One hundred percent. One hundred percent. And I think that’s where most of your work has to come, right? On the field, everyone is good enough to be on the field, but it’s about taking that time off the field to form that trust and that bond that you might take for granted sometimes. We pride ourselves on being the most connected team and that’s definitely from the work we put in off the field.
When you look back at the start of your career, do you think the current transition to the senior squad is different for the players coming through the Canadian program than it was for you?
Absolutely. The technical ability of these players is nothing like what we came to the team with. We were just raw athletes and that’s what we recruited on. Now, you have true soccer players, but at the same time, they’re also great athletes as well. You’re almost starting 10 levels higher than what we started at.
It’s just about laying the tactical foundation. It’s really not that big to have tactics in college and John [Herdman] prides himself in being a tactician, one of the best in the world. I think that’s the big eye-opener. You’re not getting that as a kid or as a young player, but you’re coming in here and it’s overwhelming at first, but it’s our job to ease them into it and not give them that big “bam” right away. We kind of work them into it.
As the team evolves, do you think your role has evolved as well?
For sure things have changed. We as a core group of players are looked upon for sure to help those [youngsters] to help see things we want them to see, help them out and just make them feel comfortable. There’s nothing more important than being new in an environment and feeling comfortable and knowing that your teammates trust you right away. That’s what we’ve taken on, what I’ve taken on.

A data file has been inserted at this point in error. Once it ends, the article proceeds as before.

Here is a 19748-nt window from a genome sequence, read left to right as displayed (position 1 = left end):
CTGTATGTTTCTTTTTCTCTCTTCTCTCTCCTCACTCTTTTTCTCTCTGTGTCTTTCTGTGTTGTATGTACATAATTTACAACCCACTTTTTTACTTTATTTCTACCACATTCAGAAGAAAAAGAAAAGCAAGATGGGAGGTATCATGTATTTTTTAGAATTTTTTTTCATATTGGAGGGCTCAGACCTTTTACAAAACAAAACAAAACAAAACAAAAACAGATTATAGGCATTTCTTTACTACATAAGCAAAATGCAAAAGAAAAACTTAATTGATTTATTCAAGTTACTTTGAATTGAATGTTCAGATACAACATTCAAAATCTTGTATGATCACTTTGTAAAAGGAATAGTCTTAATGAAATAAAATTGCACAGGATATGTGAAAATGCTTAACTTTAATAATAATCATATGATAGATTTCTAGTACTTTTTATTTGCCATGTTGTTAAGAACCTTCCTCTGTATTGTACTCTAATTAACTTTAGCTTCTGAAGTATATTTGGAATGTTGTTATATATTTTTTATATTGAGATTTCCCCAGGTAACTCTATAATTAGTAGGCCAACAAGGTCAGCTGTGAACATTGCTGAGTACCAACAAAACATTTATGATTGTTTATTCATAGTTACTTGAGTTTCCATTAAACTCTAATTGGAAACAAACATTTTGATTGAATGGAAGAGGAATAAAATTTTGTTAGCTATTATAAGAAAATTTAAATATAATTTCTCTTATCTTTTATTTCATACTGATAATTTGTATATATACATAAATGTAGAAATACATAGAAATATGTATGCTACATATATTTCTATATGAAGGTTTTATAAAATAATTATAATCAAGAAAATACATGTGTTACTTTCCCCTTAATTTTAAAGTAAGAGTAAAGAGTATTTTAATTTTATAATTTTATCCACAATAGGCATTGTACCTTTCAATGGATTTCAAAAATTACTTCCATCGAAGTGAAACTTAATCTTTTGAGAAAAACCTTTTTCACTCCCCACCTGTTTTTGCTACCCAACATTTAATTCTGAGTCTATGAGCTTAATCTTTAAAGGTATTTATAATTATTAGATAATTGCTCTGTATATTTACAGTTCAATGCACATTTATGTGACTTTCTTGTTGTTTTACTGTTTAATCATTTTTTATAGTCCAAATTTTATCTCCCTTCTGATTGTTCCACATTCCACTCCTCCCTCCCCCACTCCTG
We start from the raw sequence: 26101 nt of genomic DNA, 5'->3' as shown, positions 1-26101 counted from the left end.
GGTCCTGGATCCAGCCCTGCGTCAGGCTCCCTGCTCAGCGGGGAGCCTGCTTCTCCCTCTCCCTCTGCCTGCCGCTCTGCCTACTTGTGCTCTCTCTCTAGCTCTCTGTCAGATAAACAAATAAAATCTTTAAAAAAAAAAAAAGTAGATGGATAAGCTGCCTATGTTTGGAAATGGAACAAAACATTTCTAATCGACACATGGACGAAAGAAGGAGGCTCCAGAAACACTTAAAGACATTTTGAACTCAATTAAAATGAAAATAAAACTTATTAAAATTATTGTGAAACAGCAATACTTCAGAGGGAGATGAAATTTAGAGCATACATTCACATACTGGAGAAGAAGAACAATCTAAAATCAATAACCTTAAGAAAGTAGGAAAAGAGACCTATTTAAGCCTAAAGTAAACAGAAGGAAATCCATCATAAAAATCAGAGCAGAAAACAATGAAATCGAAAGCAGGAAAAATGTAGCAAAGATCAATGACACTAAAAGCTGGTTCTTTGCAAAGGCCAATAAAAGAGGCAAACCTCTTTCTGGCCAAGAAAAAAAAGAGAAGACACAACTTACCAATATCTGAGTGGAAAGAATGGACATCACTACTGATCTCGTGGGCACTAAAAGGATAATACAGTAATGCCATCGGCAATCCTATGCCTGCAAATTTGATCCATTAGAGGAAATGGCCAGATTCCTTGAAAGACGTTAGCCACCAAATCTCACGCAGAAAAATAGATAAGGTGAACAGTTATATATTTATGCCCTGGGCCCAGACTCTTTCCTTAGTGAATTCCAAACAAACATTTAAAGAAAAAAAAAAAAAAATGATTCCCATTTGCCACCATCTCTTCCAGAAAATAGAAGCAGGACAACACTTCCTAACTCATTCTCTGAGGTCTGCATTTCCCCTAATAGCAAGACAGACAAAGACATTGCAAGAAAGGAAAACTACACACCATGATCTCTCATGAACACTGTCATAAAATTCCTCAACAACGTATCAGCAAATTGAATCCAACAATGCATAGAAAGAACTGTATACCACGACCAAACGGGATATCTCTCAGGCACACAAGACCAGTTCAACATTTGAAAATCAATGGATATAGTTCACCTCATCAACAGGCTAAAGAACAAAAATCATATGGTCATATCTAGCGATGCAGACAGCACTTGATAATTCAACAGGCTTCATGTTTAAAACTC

Of course, we want them to be comfortable so they perform their magic on the field and they know we’ve got their back if things go wrong. I think being a mentor and role model, a leader, off the field is huge. Now that we have a lot of young faces, the majority of the team is young, every single one of us has to play that role now.
Changing gears a little bit, you’ve signed a contract to play in Sweden this year. This will be your second time around in the Damallsvenskan. What are your expectations signing on with KIF Örebro?
My expectations don’t really change. I have my own personal things that I’m going with, like a checklist that I want to know down pat before the Olympics. I just want to give myself the best environment to grow as much as I can as a player. They know that as well. They’re for sure going to give me the minutes and give me the trust to be the leader that I can be. That’s where I flourish. That’s the kind of environment that I love to play in.
How would you compare the National Women’s Soccer League to Damallsvenskan? Is playing time a factor?
I do and I think it can be vice versa. It’s just about finding the environment and finding the fit that best suits your ability that can give you the chance to play the minutes you want to play. This team in Sweden has given me that.
Fellow Canadian Marie Eve Nault already plays for Örebro so she can help with translations, but I’m sure you know a little bit of Swedish.
[Laughs] I do! Well, I have auto-correct on my phone. I’ve got that Swedish auto-correct to help me out. I won’t lie to you. I forgot a lot of it and I don’t think Buddy [Marie-Eve Nault] knows much, but she’s going to teach me as much as she knows.